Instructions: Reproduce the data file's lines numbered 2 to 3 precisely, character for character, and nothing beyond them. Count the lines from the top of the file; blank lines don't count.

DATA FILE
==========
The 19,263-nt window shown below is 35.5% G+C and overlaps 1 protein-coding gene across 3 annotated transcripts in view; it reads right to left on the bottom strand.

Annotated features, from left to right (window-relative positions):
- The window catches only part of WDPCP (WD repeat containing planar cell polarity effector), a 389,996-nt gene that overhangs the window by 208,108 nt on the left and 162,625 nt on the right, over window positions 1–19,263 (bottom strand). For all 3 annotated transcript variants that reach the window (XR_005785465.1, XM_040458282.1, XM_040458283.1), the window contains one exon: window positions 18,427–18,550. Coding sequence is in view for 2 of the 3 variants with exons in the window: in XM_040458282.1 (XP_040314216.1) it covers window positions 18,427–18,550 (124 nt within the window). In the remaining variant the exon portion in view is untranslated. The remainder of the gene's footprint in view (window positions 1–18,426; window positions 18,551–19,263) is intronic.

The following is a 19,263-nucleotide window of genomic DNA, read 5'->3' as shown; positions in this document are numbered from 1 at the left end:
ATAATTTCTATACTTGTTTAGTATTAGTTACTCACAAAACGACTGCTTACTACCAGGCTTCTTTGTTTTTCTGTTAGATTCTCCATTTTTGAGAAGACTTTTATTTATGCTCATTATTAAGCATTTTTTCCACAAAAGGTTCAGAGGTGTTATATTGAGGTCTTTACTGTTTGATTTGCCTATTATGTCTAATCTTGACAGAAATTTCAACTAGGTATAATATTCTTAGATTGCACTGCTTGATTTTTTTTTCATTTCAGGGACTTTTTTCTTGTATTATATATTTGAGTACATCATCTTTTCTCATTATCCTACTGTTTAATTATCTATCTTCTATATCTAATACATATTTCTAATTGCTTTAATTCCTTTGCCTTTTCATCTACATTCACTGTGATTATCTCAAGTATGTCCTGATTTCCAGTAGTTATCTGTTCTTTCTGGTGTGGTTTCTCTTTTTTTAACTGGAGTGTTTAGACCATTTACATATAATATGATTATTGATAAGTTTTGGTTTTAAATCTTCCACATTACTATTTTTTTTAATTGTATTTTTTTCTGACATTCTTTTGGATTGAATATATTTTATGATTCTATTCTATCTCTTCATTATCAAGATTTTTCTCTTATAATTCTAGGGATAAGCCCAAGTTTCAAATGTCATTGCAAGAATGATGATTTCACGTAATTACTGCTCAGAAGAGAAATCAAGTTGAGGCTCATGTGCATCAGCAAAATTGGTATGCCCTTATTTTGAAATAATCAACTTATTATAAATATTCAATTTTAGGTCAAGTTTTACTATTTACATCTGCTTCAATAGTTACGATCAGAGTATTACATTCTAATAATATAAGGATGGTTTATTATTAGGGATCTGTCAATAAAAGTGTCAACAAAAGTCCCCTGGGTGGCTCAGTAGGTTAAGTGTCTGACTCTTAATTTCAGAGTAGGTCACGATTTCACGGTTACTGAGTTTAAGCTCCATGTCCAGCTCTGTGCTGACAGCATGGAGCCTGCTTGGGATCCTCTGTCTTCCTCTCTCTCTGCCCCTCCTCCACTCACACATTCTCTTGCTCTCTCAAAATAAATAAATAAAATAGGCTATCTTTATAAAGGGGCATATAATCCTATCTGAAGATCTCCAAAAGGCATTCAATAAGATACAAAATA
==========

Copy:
Annotated features, from left to right (window-relative positions):
- The window catches only part of WDPCP (WD repeat containing planar cell polarity effector), a 389,996-nt gene that overhangs the window by 208,108 nt on the left and 162,625 nt on the right, over window positions 1–19,263 (bottom strand). For all 3 annotated transcript variants that reach the window (XR_005785465.1, XM_040458282.1, XM_040458283.1), the window contains one exon: window positions 18,427–18,550. Coding sequence is in view for 2 of the 3 variants with exons in the window: in XM_040458282.1 (XP_040314216.1) it covers window positions 18,427–18,550 (124 nt within the window). In the remaining variant the exon portion in view is untranslated. The remainder of the gene's footprint in view (window positions 1–18,426; window positions 18,551–19,263) is intronic.